Informal learning.

Informal learning is receiving attention in learning and development circles these days. In fact, there have been 75 articles written in the past 1-2 years on this topic. What exactly is informal learning and how is it relevant for workplace learning and HR?    This pie chart from KPMG Consulting makes the various learning sources clear and the lines between them, distinct.   But does it really work that way? As I think about how I see people at work learn and use what they have learned, more than one of these learning sources is usually responsible. In reality, workplace learning is a process not an event. Learners often talk with peers and their boss before going to training.   They attend the learning event and talk about it with fellow participants during the training and at breaks. When they return to work, if they have an opportunity or need, they hopefully will try and use what they have learned right away. Otherwise, when the opportunity or need arises in the future, they will try to remember what they learned, they will ask their boss or someone in their network, or they may access an on-demand resource or expert system if these are available. This interaction will (hopefully) trigger their memories and they will use what they learned.   Conrad Gottfredson of BYU talks about 5 Moments of Need when learning is most likely to take place:

  1. When learning for the first time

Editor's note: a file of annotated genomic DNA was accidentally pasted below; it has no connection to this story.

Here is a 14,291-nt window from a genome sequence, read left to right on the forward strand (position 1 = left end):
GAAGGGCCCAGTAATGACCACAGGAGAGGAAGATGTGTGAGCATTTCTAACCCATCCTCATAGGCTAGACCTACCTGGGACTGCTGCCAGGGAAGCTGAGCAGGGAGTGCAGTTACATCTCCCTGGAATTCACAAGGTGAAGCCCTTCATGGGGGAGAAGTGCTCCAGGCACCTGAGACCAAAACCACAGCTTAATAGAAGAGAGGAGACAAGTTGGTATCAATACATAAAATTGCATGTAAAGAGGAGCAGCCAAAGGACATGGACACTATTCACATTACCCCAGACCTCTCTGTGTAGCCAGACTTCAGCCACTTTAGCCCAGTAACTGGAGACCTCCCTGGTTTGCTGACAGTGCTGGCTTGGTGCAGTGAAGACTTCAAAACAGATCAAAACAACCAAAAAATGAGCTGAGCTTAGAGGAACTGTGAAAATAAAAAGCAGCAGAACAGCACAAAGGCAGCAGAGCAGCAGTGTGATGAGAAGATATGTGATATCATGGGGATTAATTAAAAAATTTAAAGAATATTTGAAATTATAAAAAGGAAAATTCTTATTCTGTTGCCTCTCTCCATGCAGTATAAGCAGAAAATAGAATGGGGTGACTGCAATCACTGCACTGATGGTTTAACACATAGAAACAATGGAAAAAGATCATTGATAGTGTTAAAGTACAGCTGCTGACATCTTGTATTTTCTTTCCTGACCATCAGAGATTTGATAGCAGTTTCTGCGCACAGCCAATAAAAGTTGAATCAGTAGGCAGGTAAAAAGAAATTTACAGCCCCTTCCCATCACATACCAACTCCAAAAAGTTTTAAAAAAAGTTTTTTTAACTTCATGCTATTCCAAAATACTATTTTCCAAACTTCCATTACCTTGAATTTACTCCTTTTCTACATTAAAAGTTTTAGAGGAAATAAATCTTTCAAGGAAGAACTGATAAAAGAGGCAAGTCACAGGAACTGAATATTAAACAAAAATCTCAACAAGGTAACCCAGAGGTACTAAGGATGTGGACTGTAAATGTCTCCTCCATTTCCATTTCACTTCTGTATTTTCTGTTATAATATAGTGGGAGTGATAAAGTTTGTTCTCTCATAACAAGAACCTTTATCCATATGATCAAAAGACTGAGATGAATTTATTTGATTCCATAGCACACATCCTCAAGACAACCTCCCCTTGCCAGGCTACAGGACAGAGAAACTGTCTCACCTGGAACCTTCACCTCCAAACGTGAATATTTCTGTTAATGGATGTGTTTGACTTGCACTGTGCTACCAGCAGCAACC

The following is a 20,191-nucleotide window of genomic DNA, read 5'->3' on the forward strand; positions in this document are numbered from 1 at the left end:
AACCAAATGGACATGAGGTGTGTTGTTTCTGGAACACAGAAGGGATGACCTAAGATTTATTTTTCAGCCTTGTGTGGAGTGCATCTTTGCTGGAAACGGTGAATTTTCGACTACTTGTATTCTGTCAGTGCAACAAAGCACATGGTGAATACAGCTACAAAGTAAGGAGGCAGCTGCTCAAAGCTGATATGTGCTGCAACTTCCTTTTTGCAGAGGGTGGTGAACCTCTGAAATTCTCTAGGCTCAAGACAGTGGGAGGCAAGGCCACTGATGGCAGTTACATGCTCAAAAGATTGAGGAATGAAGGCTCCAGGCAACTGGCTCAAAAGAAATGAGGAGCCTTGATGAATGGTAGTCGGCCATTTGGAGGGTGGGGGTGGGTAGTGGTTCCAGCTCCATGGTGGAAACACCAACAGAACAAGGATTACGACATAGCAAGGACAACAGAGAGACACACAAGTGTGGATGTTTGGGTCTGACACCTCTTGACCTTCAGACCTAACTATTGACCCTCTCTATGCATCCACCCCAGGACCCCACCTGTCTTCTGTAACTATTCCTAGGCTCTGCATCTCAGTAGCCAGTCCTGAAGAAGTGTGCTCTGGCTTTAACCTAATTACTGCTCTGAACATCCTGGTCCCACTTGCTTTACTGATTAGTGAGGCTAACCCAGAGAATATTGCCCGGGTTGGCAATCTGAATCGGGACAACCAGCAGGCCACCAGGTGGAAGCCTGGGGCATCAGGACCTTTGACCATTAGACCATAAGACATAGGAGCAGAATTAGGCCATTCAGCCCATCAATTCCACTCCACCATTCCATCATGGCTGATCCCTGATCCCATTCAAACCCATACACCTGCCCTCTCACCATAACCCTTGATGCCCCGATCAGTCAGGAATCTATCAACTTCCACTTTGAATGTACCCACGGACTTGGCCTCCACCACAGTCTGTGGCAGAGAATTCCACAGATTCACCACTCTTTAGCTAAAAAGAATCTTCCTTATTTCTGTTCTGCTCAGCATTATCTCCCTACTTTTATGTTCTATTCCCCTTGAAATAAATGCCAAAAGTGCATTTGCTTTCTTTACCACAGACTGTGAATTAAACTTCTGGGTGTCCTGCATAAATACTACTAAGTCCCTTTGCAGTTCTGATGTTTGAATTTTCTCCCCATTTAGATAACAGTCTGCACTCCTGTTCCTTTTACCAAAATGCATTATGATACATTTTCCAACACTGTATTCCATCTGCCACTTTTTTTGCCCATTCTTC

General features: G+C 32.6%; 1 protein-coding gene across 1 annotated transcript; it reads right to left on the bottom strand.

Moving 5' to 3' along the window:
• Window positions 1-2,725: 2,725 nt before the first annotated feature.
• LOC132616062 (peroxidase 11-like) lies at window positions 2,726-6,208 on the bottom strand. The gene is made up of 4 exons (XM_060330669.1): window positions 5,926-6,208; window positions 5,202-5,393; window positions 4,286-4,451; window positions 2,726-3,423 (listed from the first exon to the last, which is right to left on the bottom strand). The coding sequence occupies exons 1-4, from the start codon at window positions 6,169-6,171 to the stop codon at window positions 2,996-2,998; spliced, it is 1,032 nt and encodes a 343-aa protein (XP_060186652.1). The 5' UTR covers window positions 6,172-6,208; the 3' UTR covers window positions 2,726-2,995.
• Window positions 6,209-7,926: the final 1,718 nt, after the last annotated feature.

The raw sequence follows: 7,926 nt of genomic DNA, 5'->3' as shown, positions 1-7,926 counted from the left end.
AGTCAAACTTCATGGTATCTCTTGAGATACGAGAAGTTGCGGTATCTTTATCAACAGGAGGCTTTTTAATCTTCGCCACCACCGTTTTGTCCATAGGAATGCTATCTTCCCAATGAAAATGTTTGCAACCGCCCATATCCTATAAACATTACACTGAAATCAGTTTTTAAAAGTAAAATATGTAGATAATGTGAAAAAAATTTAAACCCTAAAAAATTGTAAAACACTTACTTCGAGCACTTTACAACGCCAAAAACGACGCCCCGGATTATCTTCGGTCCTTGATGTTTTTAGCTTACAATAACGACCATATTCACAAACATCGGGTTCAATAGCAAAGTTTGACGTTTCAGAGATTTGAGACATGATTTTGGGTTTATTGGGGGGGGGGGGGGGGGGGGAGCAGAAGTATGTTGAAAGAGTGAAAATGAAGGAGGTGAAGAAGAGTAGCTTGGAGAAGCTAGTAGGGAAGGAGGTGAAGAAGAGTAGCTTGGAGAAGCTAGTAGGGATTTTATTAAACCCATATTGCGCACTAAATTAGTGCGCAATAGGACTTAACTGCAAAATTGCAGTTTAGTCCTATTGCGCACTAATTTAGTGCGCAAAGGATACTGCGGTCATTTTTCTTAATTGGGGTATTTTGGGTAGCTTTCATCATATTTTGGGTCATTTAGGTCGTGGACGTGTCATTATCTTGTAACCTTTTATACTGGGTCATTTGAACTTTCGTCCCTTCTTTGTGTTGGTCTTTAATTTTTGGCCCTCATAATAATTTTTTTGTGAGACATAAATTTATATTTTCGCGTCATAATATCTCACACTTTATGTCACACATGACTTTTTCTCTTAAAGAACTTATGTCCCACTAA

2. When wanting to learn more

  3. When trying to remember or apply what has been learned

  4. When things change

  5. When something goes wrong

Since only the first two – and maybe just the first – of these Moments of Need are applicable in formal learning events, it is important to consider the entire learning process and other Moments of Need when planning and delivering learning. Here are some suggestions for doing this:

  1. Make a topic-specific or course-specific web page available for past participants to access when they need a refresher. Summarize key learning points and supplementary exercises. Allow past participants to share their experiences so that others can learn from them. Send periodic reminders about the web page so that participants can access it when they want to learn more, when they are trying to use what they have learned, when things change, and/or when something goes wrong. There are templates and other aids available today that make developing a web page and preparing auto email reminders a quick and easy task.

  2. As a wrap-up activity during training or a debriefing activity afterwards, ask participants to write 3-5 key things they want to be sure to remember about what they have learned, so they can apply it as needed in their jobs. Collect what they have written. Distribute sealed envelopes if they prefer confidentiality and ask them to address the envelope to themselves. Otherwise, scan what they have written and save the file. 6-12 weeks after the training, send their handwritten notes back to them as a memory-jogger.

  3. Encourage participants to talk and learn from one another during training and on breaks. Suggest that they exchange contact information amongst themselves and stay in touch with one another afterwards, or provide a list to everyone, of participants with contact information. On the course web page (see above), include an interactive blog or wiki so participants can network and assist one another.

Until next time…

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